Keywords: Electrical stimulation, transcorneal electrical stimulation (tcES), alternating current stimulation (rtACS), high-frequency random noise stimulation (hf-RNS), transcranial direct current stimulation (tDCS), visual damage, hypovision, transorbital alternating current stimulation (rtACS)
Citation: Restorative Neurology and Neuroscience, vol. Pre-press, no. Pre-press, pp. 1-12, 2019
Authors: Zhang, Xiong | Tenerelli, Kevin | Wu, Suqian | Xia, Xin | Yokota, Satoshi | Sun, Catalina | Galvao, Joana | Venugopalan, Praseeda | Li, Chenyi | Madaan, Ankush | Goldberg, Jeffrey L. | Chang, Kun-Che
Article Type: Research Article
Abstract: Background: Glaucoma, the number one cause of irreversible blindness, is characterized by the loss of retinal ganglion cells (RGCs), which do not regenerate in humans or mammals after cell death. Cell transplantation provides an opportunity to restore vision in glaucoma, or other optic neuropathies. Since transplanting primary RGCs from deceased donor tissues may not be feasible, stem cell-derived RGCs could provide a plausible alternative source of donor cells for transplant. Objective: We define a robust chemically defined protocol to differentiate human embryonic stem cells (hESCs) into RGC-like neurons. Methods: Human embryonic stem cell lines (H7-A81 and …H9) and induced pluripotent stem cell (iPSC) were used for RGC differentiation. RGC immaturity was measured by calcium imaging against muscimol. Cell markers were detected by immunofluorescence staining and qRT-PCR. RGC-like cells were intravitreally injected to rat eye, and co-stained with RBPMS and human nuclei markers. All experiments were conducted at least three times independently. Data were analyzed by ANOVA with Tukey’s test with P value of <0.05 considered statistically significant. Results: We detected retinal progenitor markers Rx and Pax6 after 15 days of differentiation, and the expression of markers for RGC-specific differentiation (Brn3a and Brn3b), maturation (synaptophysin) and neurite growth (β -III-tubulin) after an additional 15 days. We further examined the physiologic differentiation of these hESC-derived RGC-like progeny to those differentiated in vitro from primary rodent retinal progenitor cells (RPCs) with calcium imaging, and found that both populations demonstrate the immature RGC-like response to muscimol, a GABAA receptor agonist. By one week after transplant to the adult rat eye by intravitreal injection, the human RGC-like cells successfully migrated into the ganglion cell layer. Conclusions: Our protocol provides a novel, short, and cost-effective approach for RGC differentiation from hESCs, and may broaden the scope for cell replacement therapy in RGC-related optic neuropathies such as glaucoma. Show more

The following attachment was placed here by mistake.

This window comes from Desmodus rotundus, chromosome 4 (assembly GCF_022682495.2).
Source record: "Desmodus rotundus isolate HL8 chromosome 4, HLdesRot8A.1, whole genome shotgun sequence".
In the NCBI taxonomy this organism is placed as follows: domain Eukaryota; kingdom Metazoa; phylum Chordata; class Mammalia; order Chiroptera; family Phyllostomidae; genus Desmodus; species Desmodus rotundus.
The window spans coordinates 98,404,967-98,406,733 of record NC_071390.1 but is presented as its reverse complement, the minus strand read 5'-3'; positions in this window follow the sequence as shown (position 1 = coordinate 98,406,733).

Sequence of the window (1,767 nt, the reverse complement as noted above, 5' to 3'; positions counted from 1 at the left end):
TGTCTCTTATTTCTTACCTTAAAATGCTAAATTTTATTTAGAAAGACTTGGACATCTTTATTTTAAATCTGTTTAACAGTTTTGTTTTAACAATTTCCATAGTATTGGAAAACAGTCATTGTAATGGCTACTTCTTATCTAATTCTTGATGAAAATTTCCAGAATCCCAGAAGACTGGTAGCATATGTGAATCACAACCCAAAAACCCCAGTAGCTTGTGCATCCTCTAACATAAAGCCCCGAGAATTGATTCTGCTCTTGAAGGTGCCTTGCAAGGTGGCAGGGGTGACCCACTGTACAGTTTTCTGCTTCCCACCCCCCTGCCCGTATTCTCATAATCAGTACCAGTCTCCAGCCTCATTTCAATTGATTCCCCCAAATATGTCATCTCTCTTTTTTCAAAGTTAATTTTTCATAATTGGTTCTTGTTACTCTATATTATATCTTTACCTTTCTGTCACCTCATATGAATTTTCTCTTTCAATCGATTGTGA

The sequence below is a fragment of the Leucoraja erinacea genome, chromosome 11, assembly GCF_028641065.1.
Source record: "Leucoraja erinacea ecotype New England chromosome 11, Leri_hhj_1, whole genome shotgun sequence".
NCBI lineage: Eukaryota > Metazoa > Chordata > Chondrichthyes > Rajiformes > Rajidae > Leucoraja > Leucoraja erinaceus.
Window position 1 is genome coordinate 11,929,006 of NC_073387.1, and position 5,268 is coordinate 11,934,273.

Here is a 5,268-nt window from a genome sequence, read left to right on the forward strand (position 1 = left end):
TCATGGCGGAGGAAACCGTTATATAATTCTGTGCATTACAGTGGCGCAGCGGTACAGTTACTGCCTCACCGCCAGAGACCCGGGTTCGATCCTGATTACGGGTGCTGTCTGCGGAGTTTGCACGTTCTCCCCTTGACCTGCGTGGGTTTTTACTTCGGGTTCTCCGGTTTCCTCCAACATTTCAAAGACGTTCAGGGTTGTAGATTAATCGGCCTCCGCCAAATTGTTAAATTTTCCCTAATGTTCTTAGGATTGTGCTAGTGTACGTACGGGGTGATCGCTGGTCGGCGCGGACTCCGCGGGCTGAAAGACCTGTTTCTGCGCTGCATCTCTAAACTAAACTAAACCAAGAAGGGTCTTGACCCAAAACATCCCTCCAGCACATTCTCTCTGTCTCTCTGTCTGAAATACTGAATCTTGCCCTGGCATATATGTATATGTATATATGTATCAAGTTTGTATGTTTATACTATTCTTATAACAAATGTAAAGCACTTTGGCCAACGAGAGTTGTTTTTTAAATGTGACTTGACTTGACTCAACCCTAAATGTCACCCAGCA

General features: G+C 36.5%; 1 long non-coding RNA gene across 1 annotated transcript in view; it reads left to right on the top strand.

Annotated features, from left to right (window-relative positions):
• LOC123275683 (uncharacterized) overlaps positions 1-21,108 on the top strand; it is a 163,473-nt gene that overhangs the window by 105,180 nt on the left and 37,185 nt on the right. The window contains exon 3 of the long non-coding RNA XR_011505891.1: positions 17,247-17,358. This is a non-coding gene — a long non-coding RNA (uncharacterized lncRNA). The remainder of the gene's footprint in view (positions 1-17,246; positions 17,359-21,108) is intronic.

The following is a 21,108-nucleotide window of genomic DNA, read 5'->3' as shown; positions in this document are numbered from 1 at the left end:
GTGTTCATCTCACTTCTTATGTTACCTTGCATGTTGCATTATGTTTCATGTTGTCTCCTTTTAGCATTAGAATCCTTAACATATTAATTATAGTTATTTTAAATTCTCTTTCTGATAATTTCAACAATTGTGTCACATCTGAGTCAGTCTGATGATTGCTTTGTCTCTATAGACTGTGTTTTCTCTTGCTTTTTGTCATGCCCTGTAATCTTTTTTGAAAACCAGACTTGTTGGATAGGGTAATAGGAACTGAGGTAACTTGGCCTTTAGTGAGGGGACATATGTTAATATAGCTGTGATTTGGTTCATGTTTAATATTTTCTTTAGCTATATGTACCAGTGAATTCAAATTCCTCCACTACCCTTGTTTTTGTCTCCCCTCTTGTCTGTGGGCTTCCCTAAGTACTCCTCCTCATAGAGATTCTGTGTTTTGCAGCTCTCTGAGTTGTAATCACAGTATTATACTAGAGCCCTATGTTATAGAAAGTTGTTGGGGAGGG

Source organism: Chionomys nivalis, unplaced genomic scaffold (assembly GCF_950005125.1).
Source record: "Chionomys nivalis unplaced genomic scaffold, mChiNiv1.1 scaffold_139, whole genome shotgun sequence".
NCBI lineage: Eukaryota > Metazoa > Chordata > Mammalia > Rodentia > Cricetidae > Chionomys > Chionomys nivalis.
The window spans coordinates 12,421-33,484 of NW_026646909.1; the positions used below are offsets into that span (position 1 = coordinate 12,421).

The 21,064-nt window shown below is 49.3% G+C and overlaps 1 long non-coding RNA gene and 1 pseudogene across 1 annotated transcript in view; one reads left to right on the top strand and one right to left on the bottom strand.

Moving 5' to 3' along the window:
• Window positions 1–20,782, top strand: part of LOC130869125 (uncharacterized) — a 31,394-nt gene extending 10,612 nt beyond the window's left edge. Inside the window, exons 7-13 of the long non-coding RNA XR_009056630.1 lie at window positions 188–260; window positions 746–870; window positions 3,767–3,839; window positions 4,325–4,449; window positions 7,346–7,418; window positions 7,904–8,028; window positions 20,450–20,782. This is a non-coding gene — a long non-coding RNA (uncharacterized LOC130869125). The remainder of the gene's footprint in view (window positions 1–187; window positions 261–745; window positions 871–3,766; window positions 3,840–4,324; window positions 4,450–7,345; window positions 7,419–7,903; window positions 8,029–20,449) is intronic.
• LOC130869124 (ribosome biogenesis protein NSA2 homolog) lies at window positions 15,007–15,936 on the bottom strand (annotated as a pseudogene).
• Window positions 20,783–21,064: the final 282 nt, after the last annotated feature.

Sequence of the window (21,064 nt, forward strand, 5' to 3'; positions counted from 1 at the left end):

Keywords: Retinal ganglion cell, stem cell, cell transplant
Citation: Restorative Neurology and Neuroscience, vol. Pre-press, no. Pre-press, pp. 1-10, 2019